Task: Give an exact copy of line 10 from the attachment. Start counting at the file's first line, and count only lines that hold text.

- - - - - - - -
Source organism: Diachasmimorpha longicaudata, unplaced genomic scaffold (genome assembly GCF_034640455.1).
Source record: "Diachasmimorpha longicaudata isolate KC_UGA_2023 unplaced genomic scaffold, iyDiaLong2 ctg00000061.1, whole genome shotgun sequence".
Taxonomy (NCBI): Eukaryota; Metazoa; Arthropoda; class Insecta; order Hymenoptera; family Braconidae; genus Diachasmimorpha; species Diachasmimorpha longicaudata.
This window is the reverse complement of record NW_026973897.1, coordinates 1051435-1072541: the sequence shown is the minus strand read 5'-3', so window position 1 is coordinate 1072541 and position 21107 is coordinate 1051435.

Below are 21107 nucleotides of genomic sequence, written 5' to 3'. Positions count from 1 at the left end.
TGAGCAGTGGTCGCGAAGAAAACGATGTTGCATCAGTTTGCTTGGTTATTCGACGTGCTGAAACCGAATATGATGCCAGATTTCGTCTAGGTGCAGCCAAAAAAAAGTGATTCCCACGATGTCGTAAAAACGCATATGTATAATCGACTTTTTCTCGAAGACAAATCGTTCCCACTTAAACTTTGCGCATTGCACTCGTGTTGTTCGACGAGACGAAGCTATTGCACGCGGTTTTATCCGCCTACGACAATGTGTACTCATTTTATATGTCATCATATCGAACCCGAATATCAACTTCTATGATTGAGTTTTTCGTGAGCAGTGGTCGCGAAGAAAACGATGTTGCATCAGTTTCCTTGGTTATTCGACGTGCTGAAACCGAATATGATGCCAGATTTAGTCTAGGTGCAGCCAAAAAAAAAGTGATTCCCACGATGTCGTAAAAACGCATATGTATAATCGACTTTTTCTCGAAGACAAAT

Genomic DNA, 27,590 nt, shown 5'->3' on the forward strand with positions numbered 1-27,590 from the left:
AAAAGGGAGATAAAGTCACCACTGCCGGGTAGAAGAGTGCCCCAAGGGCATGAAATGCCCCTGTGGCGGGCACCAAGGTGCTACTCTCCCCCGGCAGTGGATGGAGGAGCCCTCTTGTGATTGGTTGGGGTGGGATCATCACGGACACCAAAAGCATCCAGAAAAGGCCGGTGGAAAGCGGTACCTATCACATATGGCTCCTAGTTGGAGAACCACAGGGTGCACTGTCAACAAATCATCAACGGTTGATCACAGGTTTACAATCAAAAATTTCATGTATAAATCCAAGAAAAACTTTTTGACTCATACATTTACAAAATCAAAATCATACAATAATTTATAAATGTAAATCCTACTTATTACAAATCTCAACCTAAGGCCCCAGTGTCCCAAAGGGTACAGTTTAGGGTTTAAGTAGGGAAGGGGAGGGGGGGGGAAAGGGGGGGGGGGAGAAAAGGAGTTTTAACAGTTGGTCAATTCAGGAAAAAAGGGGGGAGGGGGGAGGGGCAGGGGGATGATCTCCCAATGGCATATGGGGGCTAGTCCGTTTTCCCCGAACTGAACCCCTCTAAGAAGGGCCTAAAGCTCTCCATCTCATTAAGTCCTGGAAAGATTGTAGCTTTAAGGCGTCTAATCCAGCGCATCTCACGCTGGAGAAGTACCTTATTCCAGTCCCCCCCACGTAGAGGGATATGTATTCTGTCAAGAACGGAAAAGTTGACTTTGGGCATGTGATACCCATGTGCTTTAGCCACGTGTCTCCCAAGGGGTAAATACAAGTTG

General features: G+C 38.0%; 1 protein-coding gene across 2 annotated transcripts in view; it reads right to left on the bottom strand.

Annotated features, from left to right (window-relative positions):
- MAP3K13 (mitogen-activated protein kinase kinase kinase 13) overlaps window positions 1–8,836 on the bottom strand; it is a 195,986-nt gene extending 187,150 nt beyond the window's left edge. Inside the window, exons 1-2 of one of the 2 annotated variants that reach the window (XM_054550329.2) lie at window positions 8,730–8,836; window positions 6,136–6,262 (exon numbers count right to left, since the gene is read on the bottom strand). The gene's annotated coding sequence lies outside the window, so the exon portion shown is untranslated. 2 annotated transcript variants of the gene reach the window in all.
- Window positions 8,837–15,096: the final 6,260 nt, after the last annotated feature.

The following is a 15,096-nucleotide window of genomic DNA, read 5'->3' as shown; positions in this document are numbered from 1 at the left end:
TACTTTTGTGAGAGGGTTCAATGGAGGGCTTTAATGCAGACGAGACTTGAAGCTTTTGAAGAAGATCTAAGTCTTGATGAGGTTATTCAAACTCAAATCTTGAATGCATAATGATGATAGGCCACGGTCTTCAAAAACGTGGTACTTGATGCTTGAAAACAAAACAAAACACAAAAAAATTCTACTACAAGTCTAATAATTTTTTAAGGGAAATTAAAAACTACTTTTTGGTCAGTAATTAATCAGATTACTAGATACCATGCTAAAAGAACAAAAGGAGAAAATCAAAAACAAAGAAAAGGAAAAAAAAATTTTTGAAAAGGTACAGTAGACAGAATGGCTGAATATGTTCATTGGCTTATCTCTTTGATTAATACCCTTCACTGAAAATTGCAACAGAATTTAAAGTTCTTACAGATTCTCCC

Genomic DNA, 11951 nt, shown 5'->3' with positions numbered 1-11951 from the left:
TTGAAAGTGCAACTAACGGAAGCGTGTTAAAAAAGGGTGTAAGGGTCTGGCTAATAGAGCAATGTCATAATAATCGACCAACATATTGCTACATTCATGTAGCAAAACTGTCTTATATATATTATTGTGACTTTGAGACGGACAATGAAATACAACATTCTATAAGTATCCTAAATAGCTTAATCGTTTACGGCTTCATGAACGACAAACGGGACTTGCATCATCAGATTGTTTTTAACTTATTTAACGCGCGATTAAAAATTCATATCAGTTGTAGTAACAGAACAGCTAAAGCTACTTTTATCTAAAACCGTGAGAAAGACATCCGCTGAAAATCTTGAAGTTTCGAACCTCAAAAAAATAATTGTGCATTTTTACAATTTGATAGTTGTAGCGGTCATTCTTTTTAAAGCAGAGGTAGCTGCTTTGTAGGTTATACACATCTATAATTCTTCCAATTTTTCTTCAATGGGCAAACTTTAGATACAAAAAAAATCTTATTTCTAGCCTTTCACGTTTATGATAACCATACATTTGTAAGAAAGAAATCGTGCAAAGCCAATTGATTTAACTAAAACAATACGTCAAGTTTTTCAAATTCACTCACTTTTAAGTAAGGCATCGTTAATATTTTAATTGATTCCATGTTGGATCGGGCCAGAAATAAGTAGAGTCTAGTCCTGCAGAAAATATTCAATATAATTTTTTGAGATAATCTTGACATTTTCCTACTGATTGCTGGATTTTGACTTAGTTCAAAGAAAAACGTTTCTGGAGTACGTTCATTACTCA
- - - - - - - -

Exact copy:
Annotated features, from left to right (window-relative positions):